The story of Kozy Shack® Pudding is the essence of the American Dream. Its founder, Vincent “Vinnie” Gruppuso, didn’t have a business degree. And like many of his kind, he proved that he didn’t need one. With just a vocational degree and New York City street smarts, he started Kozy Shack Enterprises in 1967.
Vinnie wasn’t always a pudding peddler; he started out as bread delivery man. One of the businesses he delivered to was the Cozy Shack deli on Seneca Avenue in Brooklyn. The deli was known for selling sandwiches to drivers at the bus depot across the street. But Vinnie knew them for a different reason: pudding. After trying Cozy Shack’s rice pudding, Vinnie became such a big fan that he started selling it off the back of his delivery truck.
It was that good.
He soon realized he was on to something. After buying the rice pudding recipe, swapping the “C” for a “K” in “Cozy” and filing a bunch of not-so-tasty paperwork, Kozy Shack Enterprises was born on June 7, 1967—the birthday of Vinnie’s second daughter, Lisa (now Lisa Salvo).
Making the jump from selling pudding off a delivery truck to selling it nationwide takes hard work, perseverance and the ability to problem-solve on-the-fly. Vinnie had all these qualities. He hustled his way into retail markets, which proved to be a great catalyst for growth. Retail remains Kozy Shack’s largest outlet.
But there’s another outlet that fueled Kozy Shack’s success. Vinnie happened to know a man by the name of Sam Walton. That’s right, the Sam Walton, founder of Walmart and Sam’s Club.
“Vinnie personally went to every opening of every Sam’s store,” says Vinnie’s son-in-law Michael Caridi. “He said, ‘We’re following this supercenter stuff—that’s our next future.’”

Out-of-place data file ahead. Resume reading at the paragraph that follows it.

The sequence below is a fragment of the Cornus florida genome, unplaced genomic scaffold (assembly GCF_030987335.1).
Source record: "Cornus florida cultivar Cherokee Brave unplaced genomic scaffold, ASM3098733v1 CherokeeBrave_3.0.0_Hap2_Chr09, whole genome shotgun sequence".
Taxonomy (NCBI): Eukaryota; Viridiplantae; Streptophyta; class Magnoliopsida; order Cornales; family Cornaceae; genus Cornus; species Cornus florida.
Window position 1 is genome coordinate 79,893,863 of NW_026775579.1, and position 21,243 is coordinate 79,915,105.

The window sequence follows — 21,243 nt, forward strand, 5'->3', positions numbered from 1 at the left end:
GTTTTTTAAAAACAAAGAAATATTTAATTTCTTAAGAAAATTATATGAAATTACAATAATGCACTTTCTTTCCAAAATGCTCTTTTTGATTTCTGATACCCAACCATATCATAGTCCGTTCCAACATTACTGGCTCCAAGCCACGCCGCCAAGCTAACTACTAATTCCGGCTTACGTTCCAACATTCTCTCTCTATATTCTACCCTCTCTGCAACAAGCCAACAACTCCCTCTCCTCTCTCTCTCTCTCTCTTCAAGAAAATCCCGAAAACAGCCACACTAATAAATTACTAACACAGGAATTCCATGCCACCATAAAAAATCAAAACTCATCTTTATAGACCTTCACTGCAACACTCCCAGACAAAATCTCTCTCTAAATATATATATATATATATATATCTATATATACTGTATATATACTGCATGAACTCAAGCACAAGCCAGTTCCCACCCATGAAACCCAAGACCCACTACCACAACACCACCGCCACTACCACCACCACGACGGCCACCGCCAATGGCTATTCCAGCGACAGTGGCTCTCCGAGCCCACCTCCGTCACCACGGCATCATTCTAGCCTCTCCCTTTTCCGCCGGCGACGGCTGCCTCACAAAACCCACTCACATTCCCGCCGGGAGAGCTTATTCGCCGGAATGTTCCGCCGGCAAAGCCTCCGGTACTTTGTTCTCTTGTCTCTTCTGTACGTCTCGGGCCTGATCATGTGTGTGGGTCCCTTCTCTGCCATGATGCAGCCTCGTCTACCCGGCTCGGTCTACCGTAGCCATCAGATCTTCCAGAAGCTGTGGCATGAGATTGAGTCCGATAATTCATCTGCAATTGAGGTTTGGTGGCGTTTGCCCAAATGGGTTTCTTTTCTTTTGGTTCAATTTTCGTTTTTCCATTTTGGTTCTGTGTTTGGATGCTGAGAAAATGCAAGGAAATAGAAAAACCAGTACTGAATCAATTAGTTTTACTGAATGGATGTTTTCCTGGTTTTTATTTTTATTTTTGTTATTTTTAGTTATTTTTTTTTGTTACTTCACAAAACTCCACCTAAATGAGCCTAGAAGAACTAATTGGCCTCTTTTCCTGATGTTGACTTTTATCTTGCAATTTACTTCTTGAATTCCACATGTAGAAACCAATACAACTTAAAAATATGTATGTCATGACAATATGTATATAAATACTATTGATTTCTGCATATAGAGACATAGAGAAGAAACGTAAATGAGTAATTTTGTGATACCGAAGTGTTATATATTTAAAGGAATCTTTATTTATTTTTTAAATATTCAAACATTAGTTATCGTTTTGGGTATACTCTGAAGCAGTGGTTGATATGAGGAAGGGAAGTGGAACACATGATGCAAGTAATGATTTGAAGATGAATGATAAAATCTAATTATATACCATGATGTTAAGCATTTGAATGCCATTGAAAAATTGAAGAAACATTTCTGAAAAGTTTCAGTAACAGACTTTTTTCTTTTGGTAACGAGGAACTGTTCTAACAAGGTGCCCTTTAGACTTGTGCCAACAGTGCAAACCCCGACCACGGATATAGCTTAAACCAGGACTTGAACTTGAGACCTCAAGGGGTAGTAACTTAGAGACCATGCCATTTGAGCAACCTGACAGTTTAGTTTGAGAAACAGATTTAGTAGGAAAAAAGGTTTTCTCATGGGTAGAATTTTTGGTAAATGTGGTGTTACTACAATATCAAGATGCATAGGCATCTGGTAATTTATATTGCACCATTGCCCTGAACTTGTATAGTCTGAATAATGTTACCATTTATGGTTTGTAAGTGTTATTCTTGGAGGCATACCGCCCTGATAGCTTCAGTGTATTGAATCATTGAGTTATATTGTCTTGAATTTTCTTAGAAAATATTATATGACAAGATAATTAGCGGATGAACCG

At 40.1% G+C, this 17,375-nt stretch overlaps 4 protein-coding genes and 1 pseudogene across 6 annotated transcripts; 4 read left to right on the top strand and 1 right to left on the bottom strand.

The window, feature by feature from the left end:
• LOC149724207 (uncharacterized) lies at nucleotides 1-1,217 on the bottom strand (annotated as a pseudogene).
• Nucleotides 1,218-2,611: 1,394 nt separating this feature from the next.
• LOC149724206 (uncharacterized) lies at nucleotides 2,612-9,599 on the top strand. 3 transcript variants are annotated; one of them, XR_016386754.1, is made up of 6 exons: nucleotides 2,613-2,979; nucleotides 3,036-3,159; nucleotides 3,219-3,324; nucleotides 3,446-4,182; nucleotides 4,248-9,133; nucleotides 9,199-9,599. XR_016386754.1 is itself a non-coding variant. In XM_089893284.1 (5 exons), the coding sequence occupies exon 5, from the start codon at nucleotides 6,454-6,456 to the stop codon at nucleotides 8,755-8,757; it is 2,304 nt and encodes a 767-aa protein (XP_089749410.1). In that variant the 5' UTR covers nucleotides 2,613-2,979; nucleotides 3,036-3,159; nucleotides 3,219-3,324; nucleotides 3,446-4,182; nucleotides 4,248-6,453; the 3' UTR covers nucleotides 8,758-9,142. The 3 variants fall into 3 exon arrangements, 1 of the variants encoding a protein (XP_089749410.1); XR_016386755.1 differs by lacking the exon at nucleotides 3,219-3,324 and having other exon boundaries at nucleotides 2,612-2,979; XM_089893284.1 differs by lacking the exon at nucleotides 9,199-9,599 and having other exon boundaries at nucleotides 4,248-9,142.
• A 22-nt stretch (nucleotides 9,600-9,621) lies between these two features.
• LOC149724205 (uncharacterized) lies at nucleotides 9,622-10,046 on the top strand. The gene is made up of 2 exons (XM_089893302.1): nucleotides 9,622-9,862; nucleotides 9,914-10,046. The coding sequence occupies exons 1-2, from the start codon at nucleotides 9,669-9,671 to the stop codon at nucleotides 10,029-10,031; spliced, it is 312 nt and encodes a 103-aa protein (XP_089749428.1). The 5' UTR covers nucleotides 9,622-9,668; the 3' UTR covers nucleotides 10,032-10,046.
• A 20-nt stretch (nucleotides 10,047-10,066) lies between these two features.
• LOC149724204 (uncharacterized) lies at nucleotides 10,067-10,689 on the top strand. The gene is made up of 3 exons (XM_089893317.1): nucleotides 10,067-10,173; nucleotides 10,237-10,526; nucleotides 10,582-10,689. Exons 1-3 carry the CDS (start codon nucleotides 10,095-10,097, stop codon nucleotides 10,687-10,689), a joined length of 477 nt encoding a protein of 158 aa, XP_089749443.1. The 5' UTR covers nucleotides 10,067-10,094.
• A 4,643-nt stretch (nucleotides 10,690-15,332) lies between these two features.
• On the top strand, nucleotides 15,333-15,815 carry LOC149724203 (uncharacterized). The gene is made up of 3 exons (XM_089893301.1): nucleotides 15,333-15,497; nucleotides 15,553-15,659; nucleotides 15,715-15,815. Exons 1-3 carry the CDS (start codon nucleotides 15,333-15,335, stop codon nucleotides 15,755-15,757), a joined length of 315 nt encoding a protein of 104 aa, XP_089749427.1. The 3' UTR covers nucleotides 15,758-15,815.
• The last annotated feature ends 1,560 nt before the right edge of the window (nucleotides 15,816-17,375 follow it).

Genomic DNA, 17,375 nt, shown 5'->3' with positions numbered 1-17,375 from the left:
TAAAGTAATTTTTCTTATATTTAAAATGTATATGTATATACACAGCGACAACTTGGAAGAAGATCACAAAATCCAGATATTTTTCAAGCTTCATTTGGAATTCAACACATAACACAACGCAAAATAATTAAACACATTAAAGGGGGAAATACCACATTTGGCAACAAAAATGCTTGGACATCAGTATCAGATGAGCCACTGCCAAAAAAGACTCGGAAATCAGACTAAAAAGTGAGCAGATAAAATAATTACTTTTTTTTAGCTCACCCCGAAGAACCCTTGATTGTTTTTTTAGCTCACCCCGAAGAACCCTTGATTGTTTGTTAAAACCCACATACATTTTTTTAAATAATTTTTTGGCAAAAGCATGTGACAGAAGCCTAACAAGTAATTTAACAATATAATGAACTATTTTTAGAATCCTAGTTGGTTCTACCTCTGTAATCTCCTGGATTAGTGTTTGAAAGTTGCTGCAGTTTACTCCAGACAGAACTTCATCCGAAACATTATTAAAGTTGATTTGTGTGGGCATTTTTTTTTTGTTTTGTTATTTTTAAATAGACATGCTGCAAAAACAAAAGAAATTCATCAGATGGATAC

At Sam’s Clubs, Costcos, BJs and other club stores, the Gruppusos themselves invited people to try Kozy Shack® Pudding. These were the days before club store members could ritualistically spend their Saturdays cobbling together a free lunch from free samples in every aisle.
“The great thing about doing these demos is, I always had such great confidence that someone would come up, try our product and it would be ‘love at first bite,’” says Joanne Caridi, Vinnie’s eldest daughter.
The novel idea of giving shoppers a taste of the pudding proved to be successful. Club stores paved the way for nationwide distribution across the United States and Canada.
Today, we make the Original Recipe Rice Pudding just like we always have, by mixing rice, egg, salt and milk in a large kettle. After it cooks for about an hour, we add sugar and simmer before adding vanilla and other natural flavors.
Each kettle is taste-tested before it’s put into cups to ensure integrity. After thorough sensory and taste tests, the pudding is packaged and is ready to hit the market.
That’s the way it was done in the beginning when Vinnie started making big batches of pudding in Queens. It didn’t change when production moved to the Mineola and Hicksville facilities on Long Island or with the opening of a plant in Turlock, Calif. And it didn’t change when Land O’Lakes, Inc. purchased Kozy Shack Enterprises from the Gruppuso family in 2012.
When Vinnie passed away in 2007, his daughters and son-in-law took over the day-to-day business operations. Eventually the time came, as it does for many family businesses, to look for a buyer that could take the business to the next level. The Gruppuso family wanted to find a company that would continue the tradition that Vinnie began.
When Land O’Lakes, Inc. welcomed Kozy Shack into our family, we wanted to make sure that we did it right. We’ve worked to stay true to the recipes and the fun, quirky advertising that is the heart of Kozy Shack.
We’ve also worked to stay true to Vinnie’s philosophy of constant improvement: “Do it right today and better tomorrow.”
“That’s really all we want Land O’Lakes to do with Kozy Shack,” says Vinnie’s daughter, Lisa. “Keep it true—true to its roots.”